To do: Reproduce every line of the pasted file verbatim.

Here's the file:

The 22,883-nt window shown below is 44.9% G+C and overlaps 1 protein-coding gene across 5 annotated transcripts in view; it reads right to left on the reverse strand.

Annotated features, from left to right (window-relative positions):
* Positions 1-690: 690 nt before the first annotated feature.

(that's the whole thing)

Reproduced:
The 22,883-nt window shown below is 44.9% G+C and overlaps 1 protein-coding gene across 5 annotated transcripts in view; it reads right to left on the reverse strand.

Annotated features, from left to right (window-relative positions):
* Positions 1-690: 690 nt before the first annotated feature.